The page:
The College Cup seemed a more fitting end-of-season reward for the PFL champion than a spot in the Playoffs, given the first three seasons of AQ status resulted in one-and-done exits of 31-0, 52-14 and 24-7. 

However, on Saturday, the University of San Diego advanced to the Round of 16 for the second time in as many seasons with an impressive, opening-round win against an opponent from the Big Sky. The Toreros beat Cal Poly last year, and thoroughly dominated Northern Arizona in this year’s Playoffs. 

San Diego’s success in the Playoffs isn’t necessarily emerging out of nowhere. This program produced an NFL quarterback in Josh Jackson, who played at USD when Jim Harbaugh and David Shaw were on the Toreros sidelines. USD’s recent lineage exceeds what one might anticipate of a non-scholarship program.

FOURTH DOWN: Some Serious Stones on Stony Brook

In my days covering the FCS, Stony Brook was a program on the rise, albeit one on the outside looking in. The Seawolves were members of the Big South, a conference without an automatic bid into the Playoffs during the 16-team days.

Stony Brook parlayed its success in the Big South into an invitation to the Colonial Athletic Association. In FBS parlance, Stony Brook made a move akin to jumping from Conference USA to the SEC.

Despite some initial growing pains, failing to finish above .500 in any of the first four seasons as members of one of the top FCS conferences, the Seawolves broke out in 2017. Their 9-win regular season is made all the more impressive when one considers the same head coach who oversaw the program’s success in the Big South, Chuck Priore, remains on the sidelines in the CAA.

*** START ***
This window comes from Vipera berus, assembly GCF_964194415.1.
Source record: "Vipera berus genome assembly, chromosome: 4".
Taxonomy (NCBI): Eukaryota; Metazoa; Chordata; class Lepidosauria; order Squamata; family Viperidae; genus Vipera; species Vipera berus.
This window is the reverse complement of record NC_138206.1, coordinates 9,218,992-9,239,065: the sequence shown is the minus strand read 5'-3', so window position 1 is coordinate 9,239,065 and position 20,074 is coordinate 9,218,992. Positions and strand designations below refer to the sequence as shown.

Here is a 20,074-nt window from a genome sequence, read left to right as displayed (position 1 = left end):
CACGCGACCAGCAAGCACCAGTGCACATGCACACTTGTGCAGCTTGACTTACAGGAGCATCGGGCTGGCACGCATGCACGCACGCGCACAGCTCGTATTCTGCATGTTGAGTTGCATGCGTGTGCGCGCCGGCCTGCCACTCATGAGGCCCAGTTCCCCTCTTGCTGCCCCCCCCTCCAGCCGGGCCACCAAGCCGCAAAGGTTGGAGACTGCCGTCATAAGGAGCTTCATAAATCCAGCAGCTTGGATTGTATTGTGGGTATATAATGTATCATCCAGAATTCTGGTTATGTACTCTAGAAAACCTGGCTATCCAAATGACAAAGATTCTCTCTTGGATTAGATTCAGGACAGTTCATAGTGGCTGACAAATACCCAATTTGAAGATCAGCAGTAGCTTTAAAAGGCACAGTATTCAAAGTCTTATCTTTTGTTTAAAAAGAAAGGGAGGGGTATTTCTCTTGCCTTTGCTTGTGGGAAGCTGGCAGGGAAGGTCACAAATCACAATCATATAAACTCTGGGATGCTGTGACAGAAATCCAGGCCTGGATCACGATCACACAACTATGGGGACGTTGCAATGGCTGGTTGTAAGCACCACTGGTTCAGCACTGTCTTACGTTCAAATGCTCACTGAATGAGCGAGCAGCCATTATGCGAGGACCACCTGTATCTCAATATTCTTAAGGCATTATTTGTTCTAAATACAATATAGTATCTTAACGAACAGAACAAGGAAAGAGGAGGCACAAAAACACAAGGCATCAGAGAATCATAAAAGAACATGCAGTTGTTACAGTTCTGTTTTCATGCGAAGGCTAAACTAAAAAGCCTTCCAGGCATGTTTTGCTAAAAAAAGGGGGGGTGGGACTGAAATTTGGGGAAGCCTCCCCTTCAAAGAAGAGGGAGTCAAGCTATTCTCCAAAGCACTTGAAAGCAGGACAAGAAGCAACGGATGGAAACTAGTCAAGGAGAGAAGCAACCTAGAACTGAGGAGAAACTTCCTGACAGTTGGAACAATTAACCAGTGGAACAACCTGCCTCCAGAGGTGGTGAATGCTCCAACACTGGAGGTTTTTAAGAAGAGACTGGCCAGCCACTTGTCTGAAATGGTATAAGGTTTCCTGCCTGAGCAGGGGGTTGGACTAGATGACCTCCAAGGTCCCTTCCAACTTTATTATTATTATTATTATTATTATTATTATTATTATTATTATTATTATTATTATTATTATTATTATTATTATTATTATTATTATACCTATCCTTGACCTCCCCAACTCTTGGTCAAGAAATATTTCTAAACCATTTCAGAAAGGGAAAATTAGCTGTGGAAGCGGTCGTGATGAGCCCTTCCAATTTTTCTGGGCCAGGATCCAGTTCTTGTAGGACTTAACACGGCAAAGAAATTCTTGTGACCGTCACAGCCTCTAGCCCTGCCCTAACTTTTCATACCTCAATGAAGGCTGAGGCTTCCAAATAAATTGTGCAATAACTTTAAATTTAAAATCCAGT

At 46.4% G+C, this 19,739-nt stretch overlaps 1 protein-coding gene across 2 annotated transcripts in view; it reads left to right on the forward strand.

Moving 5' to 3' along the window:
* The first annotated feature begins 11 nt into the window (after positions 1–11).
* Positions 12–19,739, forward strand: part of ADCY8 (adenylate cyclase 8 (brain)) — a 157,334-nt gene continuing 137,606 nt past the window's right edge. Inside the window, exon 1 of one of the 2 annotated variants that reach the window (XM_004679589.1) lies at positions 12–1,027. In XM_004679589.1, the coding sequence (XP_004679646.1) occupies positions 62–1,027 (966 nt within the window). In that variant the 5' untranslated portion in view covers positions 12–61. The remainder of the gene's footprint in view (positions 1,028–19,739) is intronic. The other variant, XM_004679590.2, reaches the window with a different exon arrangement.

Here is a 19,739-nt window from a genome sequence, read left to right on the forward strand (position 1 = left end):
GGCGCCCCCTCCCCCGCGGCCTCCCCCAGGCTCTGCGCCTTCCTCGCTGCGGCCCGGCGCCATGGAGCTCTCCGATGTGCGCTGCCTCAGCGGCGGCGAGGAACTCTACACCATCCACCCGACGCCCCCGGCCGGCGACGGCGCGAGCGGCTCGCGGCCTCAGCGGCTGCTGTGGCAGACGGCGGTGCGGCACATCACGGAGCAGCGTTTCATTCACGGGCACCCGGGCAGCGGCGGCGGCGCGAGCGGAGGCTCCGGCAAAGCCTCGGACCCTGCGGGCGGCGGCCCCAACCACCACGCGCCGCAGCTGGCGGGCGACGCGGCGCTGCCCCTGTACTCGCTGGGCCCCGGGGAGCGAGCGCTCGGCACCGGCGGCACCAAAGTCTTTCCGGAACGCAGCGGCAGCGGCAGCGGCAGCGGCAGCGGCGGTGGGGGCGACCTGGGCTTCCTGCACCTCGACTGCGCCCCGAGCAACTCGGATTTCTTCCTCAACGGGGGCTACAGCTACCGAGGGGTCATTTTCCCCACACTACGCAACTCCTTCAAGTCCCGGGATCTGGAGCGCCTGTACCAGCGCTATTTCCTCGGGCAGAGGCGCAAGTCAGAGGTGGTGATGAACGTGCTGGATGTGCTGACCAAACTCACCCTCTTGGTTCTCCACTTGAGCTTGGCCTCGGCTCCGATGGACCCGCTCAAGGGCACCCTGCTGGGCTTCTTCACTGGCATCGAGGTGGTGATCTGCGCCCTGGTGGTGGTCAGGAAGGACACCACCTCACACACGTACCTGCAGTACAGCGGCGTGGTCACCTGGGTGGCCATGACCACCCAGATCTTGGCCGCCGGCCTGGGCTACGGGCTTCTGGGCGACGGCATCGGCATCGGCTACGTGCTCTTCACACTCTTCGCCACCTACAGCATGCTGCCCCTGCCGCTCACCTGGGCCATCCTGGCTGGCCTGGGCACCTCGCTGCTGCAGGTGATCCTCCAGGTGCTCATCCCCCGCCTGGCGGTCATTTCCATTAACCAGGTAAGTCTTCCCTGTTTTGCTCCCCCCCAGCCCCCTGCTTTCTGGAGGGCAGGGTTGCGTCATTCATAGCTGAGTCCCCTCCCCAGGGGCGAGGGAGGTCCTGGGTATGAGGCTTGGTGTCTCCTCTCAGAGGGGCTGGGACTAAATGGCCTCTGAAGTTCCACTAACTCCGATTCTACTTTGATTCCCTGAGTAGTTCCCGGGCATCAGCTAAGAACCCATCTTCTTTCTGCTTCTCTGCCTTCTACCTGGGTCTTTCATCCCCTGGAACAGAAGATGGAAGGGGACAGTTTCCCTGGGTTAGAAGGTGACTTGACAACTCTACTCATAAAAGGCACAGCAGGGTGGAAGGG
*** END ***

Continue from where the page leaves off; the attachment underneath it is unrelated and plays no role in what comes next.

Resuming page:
Stony Brook finished 7-1 in the CAA this season, making its inclusion among the teams playing an opening round game somewhat surprising. Even more surprising, a Round of 16 matchup with undefeated defending national champion and CAA counterpart James Madison suggests Stony Brook was the de facto No. 16 seed.

Be that as it may, Priore followed up a 59-29 opening round rout of Lehigh with a declaration.

Stony Brook and James Madison did not play in the regular season, to explain Priore’s stance. Is laying out a challenge to the defending national champion — a team that has been laying waste to all competition, including Elon in a Top 15 showdown just a week ago — a wise move?

I guess we’ll find out next week. But one has to admire the chutzpah of Priore, a head coach who has routinely defied the odds in a career that included juggling lacrosse coaching duties with coordinating an offense.

Yes, seriously. Respect the grind.